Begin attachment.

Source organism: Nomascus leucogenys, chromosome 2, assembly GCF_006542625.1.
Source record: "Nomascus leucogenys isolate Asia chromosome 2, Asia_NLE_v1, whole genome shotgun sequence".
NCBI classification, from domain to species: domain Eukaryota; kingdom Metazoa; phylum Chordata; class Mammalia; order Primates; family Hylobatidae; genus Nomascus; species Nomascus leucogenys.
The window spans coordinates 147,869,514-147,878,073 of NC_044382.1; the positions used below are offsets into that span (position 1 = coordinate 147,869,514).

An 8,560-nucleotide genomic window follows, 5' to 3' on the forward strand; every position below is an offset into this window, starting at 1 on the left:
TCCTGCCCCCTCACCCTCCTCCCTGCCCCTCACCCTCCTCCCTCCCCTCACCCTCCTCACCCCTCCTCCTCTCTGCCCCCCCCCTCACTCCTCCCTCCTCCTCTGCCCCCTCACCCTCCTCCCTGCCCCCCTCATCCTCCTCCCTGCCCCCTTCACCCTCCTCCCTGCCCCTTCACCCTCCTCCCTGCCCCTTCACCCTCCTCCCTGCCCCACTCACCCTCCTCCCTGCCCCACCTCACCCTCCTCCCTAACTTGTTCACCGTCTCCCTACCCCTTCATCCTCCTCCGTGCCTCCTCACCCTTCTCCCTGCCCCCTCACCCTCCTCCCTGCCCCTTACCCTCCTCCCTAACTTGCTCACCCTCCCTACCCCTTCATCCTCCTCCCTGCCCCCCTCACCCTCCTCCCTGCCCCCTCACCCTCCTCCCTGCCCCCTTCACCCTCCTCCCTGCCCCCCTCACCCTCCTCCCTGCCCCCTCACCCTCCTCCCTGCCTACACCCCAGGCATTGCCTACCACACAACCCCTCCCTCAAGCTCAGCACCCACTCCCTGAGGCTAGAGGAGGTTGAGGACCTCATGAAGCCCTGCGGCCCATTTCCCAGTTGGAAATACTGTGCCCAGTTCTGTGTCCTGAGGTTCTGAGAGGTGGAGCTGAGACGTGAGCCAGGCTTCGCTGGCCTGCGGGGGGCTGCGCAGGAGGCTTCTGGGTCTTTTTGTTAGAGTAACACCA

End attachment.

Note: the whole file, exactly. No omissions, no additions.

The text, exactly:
Source organism: Nomascus leucogenys, chromosome 2, assembly GCF_006542625.1.
Source record: "Nomascus leucogenys isolate Asia chromosome 2, Asia_NLE_v1, whole genome shotgun sequence".
NCBI classification, from domain to species: domain Eukaryota; kingdom Metazoa; phylum Chordata; class Mammalia; order Primates; family Hylobatidae; genus Nomascus; species Nomascus leucogenys.
The window spans coordinates 147,869,514-147,878,073 of NC_044382.1; the positions used below are offsets into that span (position 1 = coordinate 147,869,514).

An 8,560-nucleotide genomic window follows, 5' to 3' on the forward strand; every position below is an offset into this window, starting at 1 on the left:
TCCTGCCCCCTCACCCTCCTCCCTGCCCCTCACCCTCCTCCCTCCCCTCACCCTCCTCACCCCTCCTCCTCTCTGCCCCCCCCCTCACTCCTCCCTCCTCCTCTGCCCCCTCACCCTCCTCCCTGCCCCCCTCATCCTCCTCCCTGCCCCCTTCACCCTCCTCCCTGCCCCTTCACCCTCCTCCCTGCCCCTTCACCCTCCTCCCTGCCCCACTCACCCTCCTCCCTGCCCCACCTCACCCTCCTCCCTAACTTGTTCACCGTCTCCCTACCCCTTCATCCTCCTCCGTGCCTCCTCACCCTTCTCCCTGCCCCCTCACCCTCCTCCCTGCCCCTTACCCTCCTCCCTAACTTGCTCACCCTCCCTACCCCTTCATCCTCCTCCCTGCCCCCCTCACCCTCCTCCCTGCCCCCTCACCCTCCTCCCTGCCCCCTTCACCCTCCTCCCTGCCCCCCTCACCCTCCTCCCTGCCCCCTCACCCTCCTCCCTGCCTACACCCCAGGCATTGCCTACCACACAACCCCTCCCTCAAGCTCAGCACCCACTCCCTGAGGCTAGAGGAGGTTGAGGACCTCATGAAGCCCTGCGGCCCATTTCCCAGTTGGAAATACTGTGCCCAGTTCTGTGTCCTGAGGTTCTGAGAGGTGGAGCTGAGACGTGAGCCAGGCTTCGCTGGCCTGCGGGGGGCTGCGCAGGAGGCTTCTGGGTCTTTTTGTTAGAGTAACACCA